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Indian E-music – The right mix of Indian Vibes… » 2017 » January » 30


Washington Issues for TV Broadcasters – Where Things Stand at the FCC

Delivered... David Oxenford | Scene | Mon 30 Jan 2017 6:10 pm

There is a new FCC under the leadership of Chairman Ajit Pai, which now has to deal with the many legal issues facing broadcasters. While we try on this Blog to keep on top of these issues, we can’t always address everything that is happening. But we try to hit the highlights. Each quarter, my partner David O’Connor and I update a list of the legal and regulatory issues facing TV broadcasters. That list of issues is published by TVNewsCheck and is available on their website, here. Our latest update was published today, and provides a summary of the status of legal and regulatory issues ranging from the adoption of the ATSC 3.0 standard at one end of the alphabet to White Spaces and Wireless Microphones on the other – with summaries of other issues including the Incentive Auction, EEO compliance, Political Advertising and Sponsorship Identification, along with dozens of other topics, many with links to our more detailed discussions here on the Blog. Of course, these issues change almost daily, as on Friday, after we completed this article, the FCC made two announcements on the Incentive Auction, setting the process for the post-Auction repacking of the TV spectrum, and outlining what happens next for TV broadcasters. While we will try to summarize those actions soon, their release demonstrates how quickly things change. Also, on Friday, the FCC’s list of matters on circulation before the Commissioners (the orders drafted by the Commission’s staff, pending for consideration and votes by the Commissioners) removed a number of orders from the list of pending items, including those dealing with retransmission consent and video description – presumably as these will not be acted on by the new FCC. If you are trying to keep on top of all the other legal and regulatory issues TV broadcasters should be considering, or if you are looking for the current status of specific proceedings potentially impacting TV broadcasters, check out our most recent updated summary, here. And watch for our predictions of what will be coming from Washington in the coming year for both radio and TV broadcasters in the next few days.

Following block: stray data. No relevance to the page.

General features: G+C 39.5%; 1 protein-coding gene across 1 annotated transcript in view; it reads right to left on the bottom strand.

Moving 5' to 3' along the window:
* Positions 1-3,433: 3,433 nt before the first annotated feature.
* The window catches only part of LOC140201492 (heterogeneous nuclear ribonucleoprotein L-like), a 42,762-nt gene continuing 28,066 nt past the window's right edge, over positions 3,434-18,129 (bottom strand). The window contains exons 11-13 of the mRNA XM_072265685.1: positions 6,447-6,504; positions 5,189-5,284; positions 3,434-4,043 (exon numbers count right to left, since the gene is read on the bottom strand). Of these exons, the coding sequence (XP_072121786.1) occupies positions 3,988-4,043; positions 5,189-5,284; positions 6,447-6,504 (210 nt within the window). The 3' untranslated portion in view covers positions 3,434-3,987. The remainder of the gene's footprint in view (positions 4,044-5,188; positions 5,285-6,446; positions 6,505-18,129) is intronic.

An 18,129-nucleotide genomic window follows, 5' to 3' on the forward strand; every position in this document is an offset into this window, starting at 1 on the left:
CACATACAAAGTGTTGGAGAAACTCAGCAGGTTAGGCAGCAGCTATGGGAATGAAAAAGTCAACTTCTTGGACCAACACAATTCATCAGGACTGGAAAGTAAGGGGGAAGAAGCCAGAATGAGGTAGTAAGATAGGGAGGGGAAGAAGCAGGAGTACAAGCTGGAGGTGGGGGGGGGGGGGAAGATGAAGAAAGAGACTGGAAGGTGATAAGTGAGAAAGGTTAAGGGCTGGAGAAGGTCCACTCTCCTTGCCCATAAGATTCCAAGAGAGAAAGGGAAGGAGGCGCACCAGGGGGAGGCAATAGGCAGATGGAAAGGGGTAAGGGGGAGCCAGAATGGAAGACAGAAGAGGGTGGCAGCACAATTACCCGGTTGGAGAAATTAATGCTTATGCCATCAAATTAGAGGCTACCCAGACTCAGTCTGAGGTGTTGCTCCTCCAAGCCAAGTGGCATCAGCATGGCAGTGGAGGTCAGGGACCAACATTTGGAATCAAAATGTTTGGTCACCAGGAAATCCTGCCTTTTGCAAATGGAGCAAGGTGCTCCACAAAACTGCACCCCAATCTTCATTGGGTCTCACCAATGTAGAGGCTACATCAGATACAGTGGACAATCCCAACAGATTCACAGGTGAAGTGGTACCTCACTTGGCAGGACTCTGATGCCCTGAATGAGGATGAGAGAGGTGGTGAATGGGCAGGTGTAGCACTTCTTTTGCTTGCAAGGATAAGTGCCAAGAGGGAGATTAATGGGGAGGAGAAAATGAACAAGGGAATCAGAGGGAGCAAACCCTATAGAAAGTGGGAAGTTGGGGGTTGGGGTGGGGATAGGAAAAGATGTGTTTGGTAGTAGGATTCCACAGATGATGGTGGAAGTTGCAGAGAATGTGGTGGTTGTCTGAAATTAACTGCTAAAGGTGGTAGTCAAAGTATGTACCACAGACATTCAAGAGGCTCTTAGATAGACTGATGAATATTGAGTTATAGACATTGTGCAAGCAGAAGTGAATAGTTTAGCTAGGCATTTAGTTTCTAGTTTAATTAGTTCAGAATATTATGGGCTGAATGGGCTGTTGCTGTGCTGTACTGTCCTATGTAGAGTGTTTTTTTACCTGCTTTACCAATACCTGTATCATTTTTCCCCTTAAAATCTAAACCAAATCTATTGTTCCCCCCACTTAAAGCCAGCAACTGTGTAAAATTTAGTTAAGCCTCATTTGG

The $499 Softube Console 1 now looks like a great buy for producers

Delivered... Peter Kirn | Scene | Mon 30 Jan 2017 3:58 pm

Softube’s Console 1 was an intriguing offering when it came out, but I suspect some people balked at the price – and simply didn’t know what it was or what it was for. Now, at five hundred bucks, the audience should be bigger. And Softube are working on making the “what is this anyway?” story clearer.

So, what is it? Let’s back up.